Kidnapping bosses is no longer in vogue in France. The new publicity-seeking trend among redundancy-threatened workers is to threaten to blow up their own factory.
Almost 500 employees of the insolvent Canadian-owned telecommunications company Nortel warned this week that they would detonate 12 large gas cylinders at their plant in Châteaufort, west of Paris, unless they each received €100,000 in redundancy pay.
Last Sunday, 366 employees of New Fabris, a bankrupt car parts plant at Chatellerault in central France, threatened to detonate gas cylinders in their factory unless they each received €30,000 in redundancy pay by the end of the month.
The Nortel threat was withdrawn yesterday. The menace hanging over the New Fabris factory remains.
Earlier this year, there was a rash of "boss-nappings" by French workers: the seizure overnight, or for a couple of days, of executives in an attempt to improve redundancy terms. The incidents became so common that they ceased to command media attention.
The threat to blow up factories is an imitation of a successful protest by workers at the Cellatex textile plant at Givet in the French Ardennes nine years ago. After threatening to pollute rivers and explode their plant, the 153 Cellatex workers won a year's redundancy pay. The episode was immortalised in a French TV movie, Jusqu'au Bout (To the very end) in 2005.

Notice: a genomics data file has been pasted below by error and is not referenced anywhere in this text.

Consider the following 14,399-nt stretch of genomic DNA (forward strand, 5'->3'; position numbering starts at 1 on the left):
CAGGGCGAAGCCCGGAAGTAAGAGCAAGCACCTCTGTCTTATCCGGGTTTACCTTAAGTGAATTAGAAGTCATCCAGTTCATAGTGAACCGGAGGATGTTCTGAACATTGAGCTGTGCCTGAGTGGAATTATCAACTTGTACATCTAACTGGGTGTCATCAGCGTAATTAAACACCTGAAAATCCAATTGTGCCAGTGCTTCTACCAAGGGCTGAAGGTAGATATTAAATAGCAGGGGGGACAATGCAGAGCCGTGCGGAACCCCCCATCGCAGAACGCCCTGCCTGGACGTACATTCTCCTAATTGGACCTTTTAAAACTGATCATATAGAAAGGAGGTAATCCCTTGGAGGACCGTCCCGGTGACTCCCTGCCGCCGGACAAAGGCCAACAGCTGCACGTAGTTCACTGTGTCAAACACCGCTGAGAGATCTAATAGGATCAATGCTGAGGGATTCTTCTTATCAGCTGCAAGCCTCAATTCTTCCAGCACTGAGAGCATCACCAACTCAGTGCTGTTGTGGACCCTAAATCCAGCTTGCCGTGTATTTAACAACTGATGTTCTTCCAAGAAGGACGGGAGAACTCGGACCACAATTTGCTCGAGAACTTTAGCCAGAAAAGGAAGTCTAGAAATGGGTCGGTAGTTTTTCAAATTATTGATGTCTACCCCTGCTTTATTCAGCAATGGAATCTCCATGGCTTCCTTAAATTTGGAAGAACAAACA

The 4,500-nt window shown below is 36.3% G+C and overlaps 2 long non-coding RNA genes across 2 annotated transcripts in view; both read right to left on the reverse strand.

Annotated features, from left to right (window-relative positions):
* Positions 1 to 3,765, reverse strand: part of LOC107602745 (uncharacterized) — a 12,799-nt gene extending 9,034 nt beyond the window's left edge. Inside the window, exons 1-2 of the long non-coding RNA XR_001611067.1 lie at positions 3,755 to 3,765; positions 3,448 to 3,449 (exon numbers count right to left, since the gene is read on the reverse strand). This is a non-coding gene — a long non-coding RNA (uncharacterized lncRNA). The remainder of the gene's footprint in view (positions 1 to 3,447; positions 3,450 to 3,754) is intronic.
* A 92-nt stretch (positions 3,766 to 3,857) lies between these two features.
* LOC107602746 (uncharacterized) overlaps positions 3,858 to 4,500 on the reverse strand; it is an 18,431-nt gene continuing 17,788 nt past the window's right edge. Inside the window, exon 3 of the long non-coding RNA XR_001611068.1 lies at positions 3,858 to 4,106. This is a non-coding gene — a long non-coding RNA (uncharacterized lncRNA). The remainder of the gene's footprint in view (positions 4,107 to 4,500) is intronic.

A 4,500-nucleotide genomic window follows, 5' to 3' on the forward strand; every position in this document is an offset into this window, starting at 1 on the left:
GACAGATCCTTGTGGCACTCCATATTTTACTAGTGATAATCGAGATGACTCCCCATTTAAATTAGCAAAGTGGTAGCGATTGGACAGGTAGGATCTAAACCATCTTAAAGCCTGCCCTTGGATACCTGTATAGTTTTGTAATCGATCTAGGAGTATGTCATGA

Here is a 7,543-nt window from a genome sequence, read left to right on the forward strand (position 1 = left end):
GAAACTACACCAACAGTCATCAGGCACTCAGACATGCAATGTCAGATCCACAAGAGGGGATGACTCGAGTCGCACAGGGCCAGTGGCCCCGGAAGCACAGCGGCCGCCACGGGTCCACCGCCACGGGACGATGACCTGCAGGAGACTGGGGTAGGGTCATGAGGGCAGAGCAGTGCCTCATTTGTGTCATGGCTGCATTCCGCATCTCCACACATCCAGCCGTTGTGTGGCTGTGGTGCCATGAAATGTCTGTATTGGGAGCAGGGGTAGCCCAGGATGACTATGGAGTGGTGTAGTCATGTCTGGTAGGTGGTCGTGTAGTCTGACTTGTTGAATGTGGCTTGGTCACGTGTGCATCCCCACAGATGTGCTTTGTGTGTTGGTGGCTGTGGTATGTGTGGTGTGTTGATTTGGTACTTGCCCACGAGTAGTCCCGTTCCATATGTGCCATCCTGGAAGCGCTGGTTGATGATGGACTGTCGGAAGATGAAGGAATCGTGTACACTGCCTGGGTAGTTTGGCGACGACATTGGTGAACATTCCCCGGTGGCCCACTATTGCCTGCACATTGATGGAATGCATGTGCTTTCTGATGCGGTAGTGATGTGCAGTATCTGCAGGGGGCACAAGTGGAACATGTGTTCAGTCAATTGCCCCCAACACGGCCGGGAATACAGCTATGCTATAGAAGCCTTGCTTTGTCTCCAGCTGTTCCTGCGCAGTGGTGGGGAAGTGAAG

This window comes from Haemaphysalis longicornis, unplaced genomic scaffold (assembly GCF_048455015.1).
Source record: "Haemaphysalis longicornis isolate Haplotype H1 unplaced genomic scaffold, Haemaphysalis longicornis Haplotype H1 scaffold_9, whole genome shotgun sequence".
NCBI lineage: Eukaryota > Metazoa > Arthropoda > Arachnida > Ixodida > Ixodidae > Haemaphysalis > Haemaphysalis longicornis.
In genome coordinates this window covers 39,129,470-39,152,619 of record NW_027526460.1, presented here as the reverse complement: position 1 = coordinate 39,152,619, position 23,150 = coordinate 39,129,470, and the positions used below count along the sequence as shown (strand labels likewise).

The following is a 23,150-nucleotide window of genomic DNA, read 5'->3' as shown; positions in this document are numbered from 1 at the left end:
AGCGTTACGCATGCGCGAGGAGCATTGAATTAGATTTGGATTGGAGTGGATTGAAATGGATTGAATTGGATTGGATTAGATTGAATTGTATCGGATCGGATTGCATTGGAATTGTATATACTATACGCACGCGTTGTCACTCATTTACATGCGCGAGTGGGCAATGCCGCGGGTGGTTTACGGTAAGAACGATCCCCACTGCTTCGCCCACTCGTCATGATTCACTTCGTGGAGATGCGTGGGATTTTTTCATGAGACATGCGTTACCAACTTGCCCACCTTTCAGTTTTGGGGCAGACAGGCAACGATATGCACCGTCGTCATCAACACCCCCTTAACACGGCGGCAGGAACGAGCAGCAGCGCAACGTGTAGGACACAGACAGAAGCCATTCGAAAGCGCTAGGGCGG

Workers at Nortel France SA in Châteaufort, declared insolvent like the parent company in May, announced yesterday that the explosion threat has been withdrawn.
"We have got the media coverage we wanted. The gas cylinders were a symbolic act to show that we had been pushed to the limit," said Christian Berenbach, the local representative of the moderate trades union federation the CFTC. "We are not terrorists or bandits, just the victim of a... financial scandal."
The workers said that they had been promised negotiations last night with French and British representatives of the receivers dealing with Nortel.
Workers at the New Fabris plant at Chatellerault are maintaining their explosion threat. They insist that the company's two main clients, the French car giants Peugeot-Citroë*and Renault, should underwrite €30,000 of redundancy pay for each worker.Reuse content